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Wilhelm T. (2009). The smallest chemical reaction system with bistability.

September 2013, model of the month by Vladimir Kiselev
Original model: BIOMD0000000233


Bistability is a fundamental phenomenon in nature. Something that is bistable can be resting in either of two states. The defining characteristic of bistability is simply that two stable states (minima) are separated by a peak (maximum). This is illustrated in Figure 1.

Originally bistability found a lot of applications in physics and engineering. However, in the last several decades it has been widely used in describing biological and chemical systems. In biology, bistability is involved in large variety of processes ranging from decision-making in cell cycle progression to apoptosis. It has also been shown to occur in various diseases, like cancer.

Despite the fact that it is easy to understand the basic principal of bistability, it has always been a challenge for scientists and engineers to find its necessary and sufficient conditions. However, recently one of the necessary condition in chemical and biological systems was distinctly defined as the presence of positive feedback loops [1, 2]. Another necessary condition was the presence of "some type of non-linearity" or "ultrasensitivity" in the feedback loop. While a positive feedback loop can be naturally introduced in the system under consideration, the ultrasensitivity condition is difficult to satisfy.

Since current biological systems usually involve hundreds of species, it can be sometimes impossible to find their bistability conditions. However, in many cases large systems can be reasonably split into small subsystems and one could analyse the behaviour of the subsystems first and then incorporate it back to the original system. An extreme case of such an approach is the identification of the bistability minimal system. In this paper, Wilhelm [3, BIOMD0000000233] describes how this can be done.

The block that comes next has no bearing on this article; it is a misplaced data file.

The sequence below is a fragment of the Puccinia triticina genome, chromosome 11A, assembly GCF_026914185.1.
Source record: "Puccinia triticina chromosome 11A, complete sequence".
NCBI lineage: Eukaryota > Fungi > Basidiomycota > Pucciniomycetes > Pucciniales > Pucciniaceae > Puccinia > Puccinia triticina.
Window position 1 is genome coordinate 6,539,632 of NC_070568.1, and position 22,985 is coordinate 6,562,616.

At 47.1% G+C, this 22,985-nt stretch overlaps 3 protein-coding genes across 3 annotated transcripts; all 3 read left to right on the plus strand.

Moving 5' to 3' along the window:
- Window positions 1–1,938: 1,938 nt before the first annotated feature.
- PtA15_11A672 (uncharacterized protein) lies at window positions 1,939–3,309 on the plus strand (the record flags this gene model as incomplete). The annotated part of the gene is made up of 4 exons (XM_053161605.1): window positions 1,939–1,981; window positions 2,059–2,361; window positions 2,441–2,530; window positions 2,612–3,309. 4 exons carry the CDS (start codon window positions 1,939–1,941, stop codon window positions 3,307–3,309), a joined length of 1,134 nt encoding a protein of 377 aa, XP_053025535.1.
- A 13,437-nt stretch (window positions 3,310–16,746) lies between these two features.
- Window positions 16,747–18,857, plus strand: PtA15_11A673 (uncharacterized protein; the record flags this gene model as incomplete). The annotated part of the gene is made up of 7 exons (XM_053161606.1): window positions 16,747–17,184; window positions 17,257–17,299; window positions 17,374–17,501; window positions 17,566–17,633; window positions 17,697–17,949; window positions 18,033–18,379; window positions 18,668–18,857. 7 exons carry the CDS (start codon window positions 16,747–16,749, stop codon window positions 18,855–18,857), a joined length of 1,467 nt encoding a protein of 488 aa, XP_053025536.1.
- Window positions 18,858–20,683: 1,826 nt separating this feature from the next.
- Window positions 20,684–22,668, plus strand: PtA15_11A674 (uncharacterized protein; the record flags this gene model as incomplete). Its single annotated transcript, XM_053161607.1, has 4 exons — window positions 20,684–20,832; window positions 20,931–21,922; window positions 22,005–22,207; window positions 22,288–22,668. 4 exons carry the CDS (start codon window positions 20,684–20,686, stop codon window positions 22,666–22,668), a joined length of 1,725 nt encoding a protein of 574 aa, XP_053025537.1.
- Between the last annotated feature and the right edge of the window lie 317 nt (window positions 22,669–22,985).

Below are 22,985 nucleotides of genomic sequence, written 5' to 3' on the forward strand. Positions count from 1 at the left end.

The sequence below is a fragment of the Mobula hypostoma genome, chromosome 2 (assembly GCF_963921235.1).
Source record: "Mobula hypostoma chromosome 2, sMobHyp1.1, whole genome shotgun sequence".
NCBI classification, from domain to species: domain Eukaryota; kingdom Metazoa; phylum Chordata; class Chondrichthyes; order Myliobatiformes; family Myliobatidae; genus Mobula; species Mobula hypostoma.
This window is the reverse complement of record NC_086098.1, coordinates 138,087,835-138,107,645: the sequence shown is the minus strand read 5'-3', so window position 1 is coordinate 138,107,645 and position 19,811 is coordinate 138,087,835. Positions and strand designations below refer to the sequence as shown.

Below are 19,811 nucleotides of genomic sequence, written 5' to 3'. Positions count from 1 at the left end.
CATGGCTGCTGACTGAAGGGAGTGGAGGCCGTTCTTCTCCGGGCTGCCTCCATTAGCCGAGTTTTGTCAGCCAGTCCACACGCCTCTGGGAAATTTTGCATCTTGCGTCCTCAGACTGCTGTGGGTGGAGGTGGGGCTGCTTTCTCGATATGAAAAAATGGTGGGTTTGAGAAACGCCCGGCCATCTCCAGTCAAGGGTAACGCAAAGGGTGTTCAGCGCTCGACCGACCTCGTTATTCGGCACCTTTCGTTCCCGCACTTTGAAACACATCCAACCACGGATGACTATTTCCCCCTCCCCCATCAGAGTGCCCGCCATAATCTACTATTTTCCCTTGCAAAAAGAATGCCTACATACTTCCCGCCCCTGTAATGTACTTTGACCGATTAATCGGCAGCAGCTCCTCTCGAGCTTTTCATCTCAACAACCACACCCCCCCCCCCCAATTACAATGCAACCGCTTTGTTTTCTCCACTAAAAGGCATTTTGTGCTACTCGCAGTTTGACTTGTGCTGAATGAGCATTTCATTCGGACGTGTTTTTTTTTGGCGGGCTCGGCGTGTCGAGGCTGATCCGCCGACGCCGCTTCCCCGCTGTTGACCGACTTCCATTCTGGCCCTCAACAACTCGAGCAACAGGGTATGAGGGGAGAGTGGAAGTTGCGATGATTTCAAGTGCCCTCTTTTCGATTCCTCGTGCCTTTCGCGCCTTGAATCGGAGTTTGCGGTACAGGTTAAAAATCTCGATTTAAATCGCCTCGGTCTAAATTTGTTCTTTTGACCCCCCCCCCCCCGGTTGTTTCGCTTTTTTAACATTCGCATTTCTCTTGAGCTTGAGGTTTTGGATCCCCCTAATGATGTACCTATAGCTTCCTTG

Figure 2

Figure 2 Signal-response curve (bifurcation diagram) of system (1) for the parameters k1=8, k2=1, k3=1, k4=1.5, (note dimensionless units here). Solid lines indicate locally stable steady states, the dashed line indicate locally unstable steady states. The inset shows the signal-response curve if an additional small constant influx into X (0.6) is assumed. Figure taken from 1].

Generalization of the minimal system (1)

Of high importance, based on system (1) the author shows a simple general procedure of designing bi- or multistable systems. Looking at the plot of rate curves of system (1) (Figure 4), one can see that the three crossings between the total production and total degradation rates are due to the shape of the degradation rate curve. This shape is the result of summation of three degradation rates (thin lines in Figure 4 corresponding to equations 2-4 in system (1)). Note that all three degradation rate lines are three different functions of X: linear (k4X), quadratic (k2X2) and effectively cubic (k3XY )

The author argues this observation implies that there exists a simple general way to design multistable systems: a bistable system can be created with one function for production and three different functions for degradation, like system (1)). Accordingly, tristable systems require 5 different functions to enable 5 crossings (three stable and two unstable) and so forth. This procedure allows one to construct realistic models of more complicated multistable systems or even to design real bistable systems.

Figure 4

Figure 4 Rate curves for the parameters k1=8, k2=1, k3=1, k4=1.5, (note dimensionless units here). The thick solid line is the total rate of the removal of reactant X (sum of all thin lines-three removal rates). The thick dashed line is the rate of production of X. The three crossings indicate the three steady states (0,2,6). The inset shows a zoomed version for X < 2.1. Figure taken from [1].